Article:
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NRO’s domestic-policy blog, by Reihan Salam.

Further Note on Dissenting by Deciding



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Reuel Marc Gerecht, one of my favorite policy thinkers, often argues that elections are a crucial first step in fostering more open societies because they force political movements to take responsibility for the more mundane demands of government. As an example, a radical Islamist political movement that has historically blamed “the far enemy” for a society’s poverty while in opposition might find that its support will evaporate if it continues to do as the party in power. In “Dissenting by Deciding,” Heather Gerken argues along similar lines:

At first glance, dissenting by deciding may seem more radical than conventional dissent because electoral minorities are able to use the apparatus of governance to express disagreement. If we look more closely, decisional dissent may make dissent less radical because it is incremental—it takes place within a space chosen by the majority—and it directs the energies of dissenters toward governance as well as resistance. Decisional dissent may empower dissenters, but it seems as likely to tame dissent by undermining its rebellious or iconoclastic possibilities. In the long run, the notion of dissenting by deciding seems likely to help us think of dissent as an everyday act of citizenship rather than an act of disaffiliation.    

This, in my view, is the central reason why fiscal stimulus measures that transfer resources from the federal to state and local governments are so important for the political left. Because state and local governments have limited options in a fiscally constrained environment, state and local officials are forced to make difficult choices across different categories of public spending. This spending discipline is likely to generate intense conflict, particularly in environments in which the authorities in question are bound by labor agreements that make it difficult to embrace productivity-enhancing reforms, as the main alternative to spending discipline is embracing tax increases. The viability of this latter strategy depends to some degree on the presence of fixed amenities in the region in question, i.e., a government in a region with an attractive climate or a region in which there is a large, historically entrenched talent agglomeration can extract more than a government in a less obviously appealing place, where the exit of highly productive people is a more potent threat to the public fisc.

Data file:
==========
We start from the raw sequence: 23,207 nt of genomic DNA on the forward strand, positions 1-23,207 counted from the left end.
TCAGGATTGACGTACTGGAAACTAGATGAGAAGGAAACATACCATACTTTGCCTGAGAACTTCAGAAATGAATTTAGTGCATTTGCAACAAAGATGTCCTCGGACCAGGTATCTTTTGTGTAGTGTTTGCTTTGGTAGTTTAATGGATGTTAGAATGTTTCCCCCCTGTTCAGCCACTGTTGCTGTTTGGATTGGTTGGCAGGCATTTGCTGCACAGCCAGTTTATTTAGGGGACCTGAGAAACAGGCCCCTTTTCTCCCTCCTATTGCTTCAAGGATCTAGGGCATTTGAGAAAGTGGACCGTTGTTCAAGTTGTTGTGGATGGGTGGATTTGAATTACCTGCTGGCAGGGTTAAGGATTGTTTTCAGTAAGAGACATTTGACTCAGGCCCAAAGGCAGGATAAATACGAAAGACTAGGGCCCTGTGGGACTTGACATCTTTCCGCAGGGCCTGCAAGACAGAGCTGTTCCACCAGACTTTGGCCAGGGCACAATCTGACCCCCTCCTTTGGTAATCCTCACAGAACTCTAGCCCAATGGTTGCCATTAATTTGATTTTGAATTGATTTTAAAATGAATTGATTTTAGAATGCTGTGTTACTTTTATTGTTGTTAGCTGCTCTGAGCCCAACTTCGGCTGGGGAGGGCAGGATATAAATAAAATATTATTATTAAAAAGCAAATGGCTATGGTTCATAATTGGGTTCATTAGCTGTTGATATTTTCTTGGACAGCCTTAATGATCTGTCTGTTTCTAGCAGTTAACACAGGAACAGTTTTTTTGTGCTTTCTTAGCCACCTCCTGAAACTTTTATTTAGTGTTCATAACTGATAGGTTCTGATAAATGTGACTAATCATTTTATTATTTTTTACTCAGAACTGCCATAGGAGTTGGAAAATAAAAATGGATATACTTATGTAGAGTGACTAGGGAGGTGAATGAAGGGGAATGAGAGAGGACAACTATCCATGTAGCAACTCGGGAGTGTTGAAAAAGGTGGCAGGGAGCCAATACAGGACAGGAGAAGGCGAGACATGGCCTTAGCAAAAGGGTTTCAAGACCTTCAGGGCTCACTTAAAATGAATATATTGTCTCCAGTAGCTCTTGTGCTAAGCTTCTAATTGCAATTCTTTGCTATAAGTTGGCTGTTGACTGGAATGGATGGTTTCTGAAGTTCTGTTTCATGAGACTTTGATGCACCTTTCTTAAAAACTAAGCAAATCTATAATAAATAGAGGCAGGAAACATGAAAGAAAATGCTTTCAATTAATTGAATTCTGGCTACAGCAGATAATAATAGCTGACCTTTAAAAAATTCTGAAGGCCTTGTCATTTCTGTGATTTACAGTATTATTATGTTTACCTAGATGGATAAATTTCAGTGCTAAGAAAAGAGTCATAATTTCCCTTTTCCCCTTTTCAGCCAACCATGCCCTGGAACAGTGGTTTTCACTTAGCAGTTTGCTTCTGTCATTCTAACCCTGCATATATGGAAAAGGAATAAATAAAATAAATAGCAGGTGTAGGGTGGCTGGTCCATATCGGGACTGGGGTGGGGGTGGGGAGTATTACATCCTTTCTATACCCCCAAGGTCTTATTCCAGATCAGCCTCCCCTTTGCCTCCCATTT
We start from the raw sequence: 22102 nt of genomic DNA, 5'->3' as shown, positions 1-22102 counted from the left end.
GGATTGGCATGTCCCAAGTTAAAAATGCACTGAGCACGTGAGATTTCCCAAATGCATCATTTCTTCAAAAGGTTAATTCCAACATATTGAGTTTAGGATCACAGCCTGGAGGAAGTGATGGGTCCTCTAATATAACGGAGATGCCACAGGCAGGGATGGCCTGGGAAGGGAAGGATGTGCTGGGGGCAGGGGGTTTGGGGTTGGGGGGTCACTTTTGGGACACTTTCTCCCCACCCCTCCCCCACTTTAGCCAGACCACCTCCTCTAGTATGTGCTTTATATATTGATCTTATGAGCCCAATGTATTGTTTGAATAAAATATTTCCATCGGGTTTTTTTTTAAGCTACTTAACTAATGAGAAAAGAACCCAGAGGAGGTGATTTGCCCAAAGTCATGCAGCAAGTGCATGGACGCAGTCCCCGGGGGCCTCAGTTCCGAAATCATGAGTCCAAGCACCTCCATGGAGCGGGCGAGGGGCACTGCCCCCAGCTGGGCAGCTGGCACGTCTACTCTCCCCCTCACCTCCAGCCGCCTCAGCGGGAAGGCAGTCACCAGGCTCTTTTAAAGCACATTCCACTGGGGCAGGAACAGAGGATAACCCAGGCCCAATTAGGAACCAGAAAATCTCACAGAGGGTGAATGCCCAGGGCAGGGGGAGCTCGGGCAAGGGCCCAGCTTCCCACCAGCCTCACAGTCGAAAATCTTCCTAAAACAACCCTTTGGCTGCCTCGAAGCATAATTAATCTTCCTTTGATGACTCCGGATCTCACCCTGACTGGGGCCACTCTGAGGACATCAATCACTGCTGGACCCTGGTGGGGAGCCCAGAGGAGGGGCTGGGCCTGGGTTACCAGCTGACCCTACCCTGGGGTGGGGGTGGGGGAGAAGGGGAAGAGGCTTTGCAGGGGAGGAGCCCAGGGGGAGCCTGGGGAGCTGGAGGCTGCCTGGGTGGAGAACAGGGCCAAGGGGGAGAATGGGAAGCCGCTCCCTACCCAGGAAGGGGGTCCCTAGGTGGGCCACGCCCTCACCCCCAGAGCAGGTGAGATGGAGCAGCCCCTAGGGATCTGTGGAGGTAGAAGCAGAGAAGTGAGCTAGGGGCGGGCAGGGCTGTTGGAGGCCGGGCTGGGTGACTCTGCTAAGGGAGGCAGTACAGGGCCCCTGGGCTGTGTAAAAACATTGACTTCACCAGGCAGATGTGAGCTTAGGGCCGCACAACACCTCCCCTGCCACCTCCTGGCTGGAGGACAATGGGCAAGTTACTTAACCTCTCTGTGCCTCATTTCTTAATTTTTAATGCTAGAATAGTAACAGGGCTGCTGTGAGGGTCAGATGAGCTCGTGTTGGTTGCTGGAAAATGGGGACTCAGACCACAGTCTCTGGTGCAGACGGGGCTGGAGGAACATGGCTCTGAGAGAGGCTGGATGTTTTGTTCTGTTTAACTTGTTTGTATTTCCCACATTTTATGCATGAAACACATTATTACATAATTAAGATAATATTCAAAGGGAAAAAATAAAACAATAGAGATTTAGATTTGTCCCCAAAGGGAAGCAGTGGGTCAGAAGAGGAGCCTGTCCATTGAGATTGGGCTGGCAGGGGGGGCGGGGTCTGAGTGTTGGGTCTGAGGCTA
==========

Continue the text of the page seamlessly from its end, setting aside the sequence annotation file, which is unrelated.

The beauty of large-scale fiscal transfers from the federal government to state and local governments, from the perspective of those who want to expand the size and scope of the state, is that these measures shield state and local taxpayers from visible tax increases through the use of debt finance. This isn’t to suggest that these fiscal transfers are necessarily inappropriate. What it does mean, however, is that those who believe that spending discipline can encourage constructive, productivity-enhancing reforms should be wary of calls to entrench these transfers rather than make them a strategy that is only pursued under exigent circumstances. This approach forces dissenters to make hard choices that might yield very positive results — or that might discredit various “rebellious or iconoclastic possibilities.”



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